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February 15, 2004


Herbert M. Bryant Jr.

The idea that "Self-elicitation is an endless circle to nowhere" is a good maxim to keep in mind, since it points to the seldom acknowledged truth of our dependence upon external triggers for creative problem solving. Creativity, when short of the divine, is never "out of nowhere", is never purely autogenic.

In fact, even chance patterns, from tea leaves or the flight of birds, can cause implicit knowledge to be brought together, unseen connections realized.

Here's a quotation cited within an old SIR Inc. database manual, which is taken out of context from Montaigne's Essays, but is used to make a point about the nature of the creative problem solving process:

"I have only made here a collection of other people's flowers having provided nothing of my own but the cord to bind them together." -- Montaigne, Essays, Book 3, Chapter 12.

Paradoxically, the first rule of creative problem solving is sometimes alleged to be "try to NOT invent anything." ;-) Yes, I'm not kidding, I actually once read that in a treatise about using creativity in practical problem solving, and it was meant in more than the sense of what psychologists call 'paradoxical injunction'.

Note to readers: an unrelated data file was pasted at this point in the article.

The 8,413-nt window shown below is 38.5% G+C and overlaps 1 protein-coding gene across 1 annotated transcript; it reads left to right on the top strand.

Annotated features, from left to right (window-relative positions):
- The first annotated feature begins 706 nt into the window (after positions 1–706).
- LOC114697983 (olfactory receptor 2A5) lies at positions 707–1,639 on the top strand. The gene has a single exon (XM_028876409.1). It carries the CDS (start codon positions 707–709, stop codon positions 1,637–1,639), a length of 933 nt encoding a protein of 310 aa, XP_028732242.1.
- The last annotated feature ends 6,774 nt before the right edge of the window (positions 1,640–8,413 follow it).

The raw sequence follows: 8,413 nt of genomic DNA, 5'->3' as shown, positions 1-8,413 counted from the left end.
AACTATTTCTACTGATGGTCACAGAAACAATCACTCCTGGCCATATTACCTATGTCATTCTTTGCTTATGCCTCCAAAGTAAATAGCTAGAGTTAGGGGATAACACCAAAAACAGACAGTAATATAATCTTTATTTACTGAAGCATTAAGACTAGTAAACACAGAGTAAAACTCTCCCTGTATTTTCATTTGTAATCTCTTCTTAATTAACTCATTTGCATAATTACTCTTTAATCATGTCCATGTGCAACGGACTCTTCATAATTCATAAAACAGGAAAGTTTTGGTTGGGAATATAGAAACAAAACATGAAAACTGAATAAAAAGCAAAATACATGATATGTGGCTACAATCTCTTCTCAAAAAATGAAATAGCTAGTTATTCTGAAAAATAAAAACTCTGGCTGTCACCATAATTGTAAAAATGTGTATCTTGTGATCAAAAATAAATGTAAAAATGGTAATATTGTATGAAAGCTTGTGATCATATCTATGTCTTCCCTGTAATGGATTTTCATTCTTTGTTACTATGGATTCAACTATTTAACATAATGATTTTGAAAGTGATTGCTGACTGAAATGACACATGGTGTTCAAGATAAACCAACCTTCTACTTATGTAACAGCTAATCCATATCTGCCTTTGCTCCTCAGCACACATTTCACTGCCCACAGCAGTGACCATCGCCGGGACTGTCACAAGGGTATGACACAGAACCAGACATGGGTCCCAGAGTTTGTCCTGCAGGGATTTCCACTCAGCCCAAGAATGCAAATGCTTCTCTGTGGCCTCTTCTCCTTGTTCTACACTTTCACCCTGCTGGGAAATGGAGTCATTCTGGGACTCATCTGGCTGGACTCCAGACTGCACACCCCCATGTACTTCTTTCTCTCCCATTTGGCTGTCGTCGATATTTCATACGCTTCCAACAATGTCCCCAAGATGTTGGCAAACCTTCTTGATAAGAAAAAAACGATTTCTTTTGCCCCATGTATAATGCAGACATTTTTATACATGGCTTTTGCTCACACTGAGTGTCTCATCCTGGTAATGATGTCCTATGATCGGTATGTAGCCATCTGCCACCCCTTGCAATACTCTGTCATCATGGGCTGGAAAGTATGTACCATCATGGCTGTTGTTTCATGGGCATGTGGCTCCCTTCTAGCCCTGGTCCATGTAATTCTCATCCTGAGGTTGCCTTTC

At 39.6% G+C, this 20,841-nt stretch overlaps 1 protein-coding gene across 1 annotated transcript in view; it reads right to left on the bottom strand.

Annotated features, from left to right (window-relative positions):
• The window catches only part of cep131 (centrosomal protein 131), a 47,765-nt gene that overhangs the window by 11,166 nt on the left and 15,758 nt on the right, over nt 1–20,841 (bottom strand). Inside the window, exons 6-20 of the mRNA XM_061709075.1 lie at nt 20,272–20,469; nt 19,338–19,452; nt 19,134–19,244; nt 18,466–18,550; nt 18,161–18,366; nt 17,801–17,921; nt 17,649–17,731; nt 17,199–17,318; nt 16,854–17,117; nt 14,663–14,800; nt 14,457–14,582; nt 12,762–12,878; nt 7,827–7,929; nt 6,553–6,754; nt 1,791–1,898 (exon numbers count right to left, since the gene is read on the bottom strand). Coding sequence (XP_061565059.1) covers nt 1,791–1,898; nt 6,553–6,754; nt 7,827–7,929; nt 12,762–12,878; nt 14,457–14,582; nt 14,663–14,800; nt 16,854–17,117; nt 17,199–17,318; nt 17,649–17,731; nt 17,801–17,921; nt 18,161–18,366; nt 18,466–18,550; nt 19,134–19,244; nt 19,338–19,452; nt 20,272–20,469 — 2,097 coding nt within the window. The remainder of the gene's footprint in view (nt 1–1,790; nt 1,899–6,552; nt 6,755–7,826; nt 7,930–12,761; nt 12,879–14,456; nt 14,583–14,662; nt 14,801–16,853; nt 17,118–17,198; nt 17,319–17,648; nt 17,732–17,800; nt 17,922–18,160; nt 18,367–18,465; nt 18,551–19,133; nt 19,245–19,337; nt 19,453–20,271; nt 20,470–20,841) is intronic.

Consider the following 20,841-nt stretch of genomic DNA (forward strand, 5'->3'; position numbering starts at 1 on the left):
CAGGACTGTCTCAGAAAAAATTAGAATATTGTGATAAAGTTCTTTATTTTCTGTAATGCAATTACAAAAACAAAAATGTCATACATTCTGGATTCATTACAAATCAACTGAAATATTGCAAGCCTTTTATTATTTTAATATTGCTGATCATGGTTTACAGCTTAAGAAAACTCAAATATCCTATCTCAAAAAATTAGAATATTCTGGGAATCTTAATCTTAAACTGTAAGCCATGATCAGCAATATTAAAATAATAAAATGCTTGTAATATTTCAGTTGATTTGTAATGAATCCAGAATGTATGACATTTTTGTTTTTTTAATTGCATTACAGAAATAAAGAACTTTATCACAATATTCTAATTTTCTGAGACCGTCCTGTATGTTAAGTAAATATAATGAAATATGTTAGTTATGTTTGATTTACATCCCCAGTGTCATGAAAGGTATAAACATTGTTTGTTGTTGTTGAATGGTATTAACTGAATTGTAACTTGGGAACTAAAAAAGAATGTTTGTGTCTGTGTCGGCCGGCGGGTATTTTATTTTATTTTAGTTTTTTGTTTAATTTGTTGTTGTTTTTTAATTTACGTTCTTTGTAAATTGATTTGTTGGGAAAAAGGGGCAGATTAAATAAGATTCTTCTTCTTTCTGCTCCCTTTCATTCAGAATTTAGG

Also, it seems ruminating alone is only done by internalizing social dialogue. What is thinking itself but imagined conversation between two internalized, and therefore imaginary, interlocutors (one of them being one's own imaginary self)? We are social animals, our very 'souls' being fashioned in community with others. When alone we are, in fact, processing social information in a very social way.

And yet, we can, and indeed must, disconnect from our immediate environment into the theatre in our heads to perform fully the level of social activity needed for (creative) thought.

(I believe it's a vague undergraduate memory of the writings of G.H. Mead from which I take the idea that we all are, in each of our individual selves, a play of actors on an internal stage populated with its own selectively incorporated Greek Chorus of Significant Others.)

Is not our name truly Legion, for we are many?

-- Herb Bryant

P.S. -- These comments may have gone beyond the domain of the remarks originally stimulating them, but I generally tend toward divergent, rather than convergent, thinking. -- HB.

David Locke

This statement is not true: "Self-elicitation is an endless circle to nowhere." That might be the case when you do it Denham, but it isn't the case when I do it. I still huddle with Steve or Kjell or Bruce, but I can come up with ideas that surprise me if left to myself.

I have too many interests. to be bored.

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